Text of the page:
with Julian Day:
Q1: When did you start writing and first influences?
Julian: I started when I was nine or ten, writing stuff based on the fantasy novels I was reading at the time – Terry Brooks, Ursula K. LeGuin, and others. Around grade nine I started writing poetry, though I can’t remember what specifically caused me to start, and I remember the first poet whose work I really fell for being Shelley Leedahl.
Q2: Who are your biggest influences today?
Julian: Most recently writers like Kiki Petrosino, Mathew Henderson, John Burnside, and Robin Robertson. I’ve also been an admirer of Sue Wheeler’s work for many years now, and I love the way that all these poets can tell a story in such a tightly compressed space.
Q3: Where did you grow up and how did that influence your writing? Have any travels away from home influence your work/describe?
Julian: I was born in Vancouver, but we moved away when I was eight. I lived in Saskatoon until my early twenties. In many ways I consider myself to be a prairie poet, the way that landscape figures into a lot of my poems.
By and large I don’t write much based on travel – I seem to need a lot of time to let a place get into me – but I’ve written quite a bit based on a trip my wife and I took to Newfoundland a few years ago, particularly the area around Twillingate in the north-east.
Q4: What do you consider your most meaningful work you’ve done creatively so far?
I really want to say my chapbook (“Late Summer Flowers”, Anstruther Press) because of how validating it felt to work on it, and how incredible the process was, start to finish. But I think I have to say my roguelike game, Shadow of the Wyrm, which I started ten years ago and first released back in 2015. I wrote everything – the engine, the game data itself, all the in-game text, nearly a thousand sprites – and the amount of time I’ve put into it (and will continue to put into it) is staggering. Last year a player told me it had helped him through a very difficult time in his life. Often it feels like so much of what I do creatively involves working through details in a dark room, so to know that my work has been genuinely meaningful to someone I’ll never meet is very humbling and gratifying.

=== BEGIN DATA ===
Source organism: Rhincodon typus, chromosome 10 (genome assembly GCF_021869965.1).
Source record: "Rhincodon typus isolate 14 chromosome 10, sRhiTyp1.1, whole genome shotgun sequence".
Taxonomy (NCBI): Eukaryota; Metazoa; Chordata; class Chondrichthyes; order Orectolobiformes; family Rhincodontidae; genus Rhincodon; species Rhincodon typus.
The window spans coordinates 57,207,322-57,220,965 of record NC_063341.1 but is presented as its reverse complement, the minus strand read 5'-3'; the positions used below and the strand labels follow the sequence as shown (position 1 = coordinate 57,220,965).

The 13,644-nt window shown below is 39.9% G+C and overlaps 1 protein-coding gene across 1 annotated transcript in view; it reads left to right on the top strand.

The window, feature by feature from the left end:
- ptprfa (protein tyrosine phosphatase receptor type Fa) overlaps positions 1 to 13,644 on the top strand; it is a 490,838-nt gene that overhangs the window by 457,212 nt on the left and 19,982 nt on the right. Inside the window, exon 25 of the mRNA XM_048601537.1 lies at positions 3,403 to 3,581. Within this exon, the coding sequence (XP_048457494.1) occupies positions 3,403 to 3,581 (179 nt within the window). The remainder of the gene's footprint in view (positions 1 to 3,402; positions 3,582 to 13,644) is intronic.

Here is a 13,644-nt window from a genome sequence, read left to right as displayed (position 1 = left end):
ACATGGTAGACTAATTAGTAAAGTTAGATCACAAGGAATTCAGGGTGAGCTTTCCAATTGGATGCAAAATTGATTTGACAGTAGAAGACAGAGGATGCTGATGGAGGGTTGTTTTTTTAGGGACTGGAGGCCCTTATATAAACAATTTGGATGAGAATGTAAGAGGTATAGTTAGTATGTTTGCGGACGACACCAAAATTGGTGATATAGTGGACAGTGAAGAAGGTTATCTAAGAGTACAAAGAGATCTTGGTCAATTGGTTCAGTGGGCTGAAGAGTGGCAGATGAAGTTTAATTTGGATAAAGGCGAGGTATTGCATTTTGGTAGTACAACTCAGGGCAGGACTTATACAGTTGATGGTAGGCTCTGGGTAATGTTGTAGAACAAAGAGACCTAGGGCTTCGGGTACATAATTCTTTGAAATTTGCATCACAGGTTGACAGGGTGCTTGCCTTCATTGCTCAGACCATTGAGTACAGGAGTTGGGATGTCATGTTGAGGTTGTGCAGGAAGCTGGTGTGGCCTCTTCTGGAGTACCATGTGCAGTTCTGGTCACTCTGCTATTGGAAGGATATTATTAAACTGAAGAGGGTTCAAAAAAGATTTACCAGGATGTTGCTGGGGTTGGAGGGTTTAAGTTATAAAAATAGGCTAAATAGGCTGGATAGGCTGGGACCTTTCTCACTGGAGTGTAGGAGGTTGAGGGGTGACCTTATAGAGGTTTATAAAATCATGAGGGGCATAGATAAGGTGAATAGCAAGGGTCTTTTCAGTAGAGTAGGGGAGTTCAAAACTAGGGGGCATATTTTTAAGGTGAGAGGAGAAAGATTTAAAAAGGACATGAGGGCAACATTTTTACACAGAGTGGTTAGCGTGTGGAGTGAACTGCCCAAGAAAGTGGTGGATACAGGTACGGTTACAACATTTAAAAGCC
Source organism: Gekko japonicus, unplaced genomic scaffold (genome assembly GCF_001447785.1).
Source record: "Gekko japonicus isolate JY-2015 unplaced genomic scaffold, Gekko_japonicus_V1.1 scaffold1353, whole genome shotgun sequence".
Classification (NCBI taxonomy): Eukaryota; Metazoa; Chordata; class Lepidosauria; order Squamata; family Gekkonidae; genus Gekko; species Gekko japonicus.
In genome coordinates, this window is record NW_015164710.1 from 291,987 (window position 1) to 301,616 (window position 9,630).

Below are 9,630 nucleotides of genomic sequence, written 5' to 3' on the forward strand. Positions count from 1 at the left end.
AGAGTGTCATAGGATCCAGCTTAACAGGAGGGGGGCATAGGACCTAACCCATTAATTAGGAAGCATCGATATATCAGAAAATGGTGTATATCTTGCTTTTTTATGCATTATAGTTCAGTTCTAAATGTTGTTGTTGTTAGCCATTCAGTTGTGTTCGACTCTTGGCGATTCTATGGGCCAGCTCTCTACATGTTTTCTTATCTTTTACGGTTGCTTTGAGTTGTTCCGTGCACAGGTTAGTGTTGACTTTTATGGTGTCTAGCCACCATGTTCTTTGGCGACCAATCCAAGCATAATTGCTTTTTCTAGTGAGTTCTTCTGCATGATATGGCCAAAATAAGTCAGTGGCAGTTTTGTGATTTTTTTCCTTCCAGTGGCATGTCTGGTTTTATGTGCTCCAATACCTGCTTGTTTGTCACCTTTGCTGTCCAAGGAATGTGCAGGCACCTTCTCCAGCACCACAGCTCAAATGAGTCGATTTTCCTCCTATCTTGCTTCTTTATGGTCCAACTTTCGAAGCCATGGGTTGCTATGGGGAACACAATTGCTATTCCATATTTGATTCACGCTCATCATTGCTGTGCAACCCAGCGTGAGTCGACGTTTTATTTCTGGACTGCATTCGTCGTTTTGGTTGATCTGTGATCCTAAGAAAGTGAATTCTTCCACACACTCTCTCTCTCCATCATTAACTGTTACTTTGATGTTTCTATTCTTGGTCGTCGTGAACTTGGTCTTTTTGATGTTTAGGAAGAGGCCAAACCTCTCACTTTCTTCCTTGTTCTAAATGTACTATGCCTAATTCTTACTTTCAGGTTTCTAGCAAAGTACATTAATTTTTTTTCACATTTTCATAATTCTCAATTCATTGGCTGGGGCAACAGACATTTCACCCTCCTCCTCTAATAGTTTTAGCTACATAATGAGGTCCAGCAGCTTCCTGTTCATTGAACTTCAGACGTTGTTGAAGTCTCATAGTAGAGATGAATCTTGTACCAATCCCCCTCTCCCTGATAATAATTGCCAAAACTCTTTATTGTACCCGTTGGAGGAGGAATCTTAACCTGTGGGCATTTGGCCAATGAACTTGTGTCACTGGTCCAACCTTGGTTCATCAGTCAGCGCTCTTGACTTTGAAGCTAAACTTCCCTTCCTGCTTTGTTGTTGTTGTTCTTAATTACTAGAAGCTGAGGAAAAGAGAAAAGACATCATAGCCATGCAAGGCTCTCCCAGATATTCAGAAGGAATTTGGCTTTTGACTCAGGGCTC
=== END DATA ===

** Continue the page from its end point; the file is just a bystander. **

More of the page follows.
Q5: Any pivotal moment when you knew you wanted to be a writer?
Julian: No one moment, just the slow realization that I’m only really interested in a small number of things, so I always felt like writing was going to play some sort of part in my life.
Q6: Favorite activities to relax?
Julian: Playing music, especially classical guitar.
Q7: Any recent or forthcoming projects you’d like to promote?
Julian: Nothing upcoming planned, but I did release my chapbook back in January, with all the lack-of-travel/in-person promotion that a pandemic release entails. I’d love to see some sort of post-pandemic book tour involving lots of poets that released their work out into the ether during lockdown. In the meantime, maybe you, reader, would like to pick up a copy? I’m obviously biased, but it represents my best work over the course of twenty years, and I love it very much.
Q8: What is one of your favorite lines from a poem/writing of yours?
“this place has a thrum
felt in the chest like a drone
I lie ear to the ground
and yield to the wolf tones”
from “Field Notes, Cypress Hills”, from Late Summer Flowers
Q9: Who has helped you most with writing?
Julian: From our emails on writing, contest links, phone calls about what we’re up to, books at Christmas to open me up to new writers – my mother, the poet Hilary Clark. And from the perspective of what it means to be a writer and citizen in the wider literary community, rob mclennan.